Let's Try: Persistent

Our second requirement to become among those ranks is to be 'persistent'. To take it a bit further than establishing persistence, persistent means the attacker maintains a longer dwell time on the network to achieve a specific objective, rather than an opportunistic attack once initial access has been made.

Note: this means a high dwell time on the network, not that we are very persistent in our attempts to break in.

Persistence to survive reboots is fairly straightforward, but to be APT-level persistent (which often involves no persistence and memory only implants) we want dwell time, which means our implants have to be quiet and our C2 needs to be durable.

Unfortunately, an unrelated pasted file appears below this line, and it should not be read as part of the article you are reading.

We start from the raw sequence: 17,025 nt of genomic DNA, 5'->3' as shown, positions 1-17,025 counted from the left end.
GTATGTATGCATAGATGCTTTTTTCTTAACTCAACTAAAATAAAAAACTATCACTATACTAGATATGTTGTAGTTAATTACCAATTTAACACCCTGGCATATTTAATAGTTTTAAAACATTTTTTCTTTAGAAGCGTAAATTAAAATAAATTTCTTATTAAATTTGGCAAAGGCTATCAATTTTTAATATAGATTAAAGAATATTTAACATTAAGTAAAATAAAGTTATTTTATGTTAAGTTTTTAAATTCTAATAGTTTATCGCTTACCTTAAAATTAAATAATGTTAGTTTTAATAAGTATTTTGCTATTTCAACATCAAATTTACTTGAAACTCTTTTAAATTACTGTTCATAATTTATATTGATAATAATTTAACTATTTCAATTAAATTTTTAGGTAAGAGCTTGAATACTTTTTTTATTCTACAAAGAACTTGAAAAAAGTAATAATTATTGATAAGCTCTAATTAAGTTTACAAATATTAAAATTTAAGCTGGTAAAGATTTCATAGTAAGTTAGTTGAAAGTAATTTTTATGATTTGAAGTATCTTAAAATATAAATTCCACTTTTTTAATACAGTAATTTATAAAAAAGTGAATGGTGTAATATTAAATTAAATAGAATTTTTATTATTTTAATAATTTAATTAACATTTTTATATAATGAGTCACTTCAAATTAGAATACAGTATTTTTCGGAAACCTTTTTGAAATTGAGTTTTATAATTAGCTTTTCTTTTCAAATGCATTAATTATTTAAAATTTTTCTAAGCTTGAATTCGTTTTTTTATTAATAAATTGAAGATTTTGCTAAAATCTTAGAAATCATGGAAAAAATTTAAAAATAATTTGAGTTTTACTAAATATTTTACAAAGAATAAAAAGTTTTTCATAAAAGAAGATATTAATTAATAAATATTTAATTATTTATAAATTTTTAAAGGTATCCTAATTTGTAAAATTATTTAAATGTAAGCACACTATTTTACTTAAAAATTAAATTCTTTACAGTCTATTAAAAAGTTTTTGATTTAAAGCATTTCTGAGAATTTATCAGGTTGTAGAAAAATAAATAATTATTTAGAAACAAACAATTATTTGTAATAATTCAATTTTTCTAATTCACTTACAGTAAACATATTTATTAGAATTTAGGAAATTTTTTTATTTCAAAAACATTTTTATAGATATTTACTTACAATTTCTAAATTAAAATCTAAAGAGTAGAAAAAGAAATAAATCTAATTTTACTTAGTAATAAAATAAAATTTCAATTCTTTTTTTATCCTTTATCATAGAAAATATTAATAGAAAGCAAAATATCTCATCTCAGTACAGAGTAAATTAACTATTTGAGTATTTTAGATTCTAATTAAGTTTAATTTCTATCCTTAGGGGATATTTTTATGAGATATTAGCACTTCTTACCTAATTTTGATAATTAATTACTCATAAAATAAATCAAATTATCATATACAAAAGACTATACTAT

"Low and slow" and long haul C2 is good and all, but you know what is better? Not having to ever, ever, ever worry about your domains getting sinkholed and losing your implants. In the past, the primary way malware authors tried to do long term retention was with a domain generation algorithm that allowed implants to know which new domains to connect back to and when. I want my implants to last for 10 years, and I don't want some pesky internet researchers reversing my DGA, sinkholing my botnet, and writing a blog post about it.

(To any threat intel weenies reading this, I'd be sooo mad if you called us something like the Hopping Roppers)

Last modified: Thursday, 7 January 2021, 12:01 PM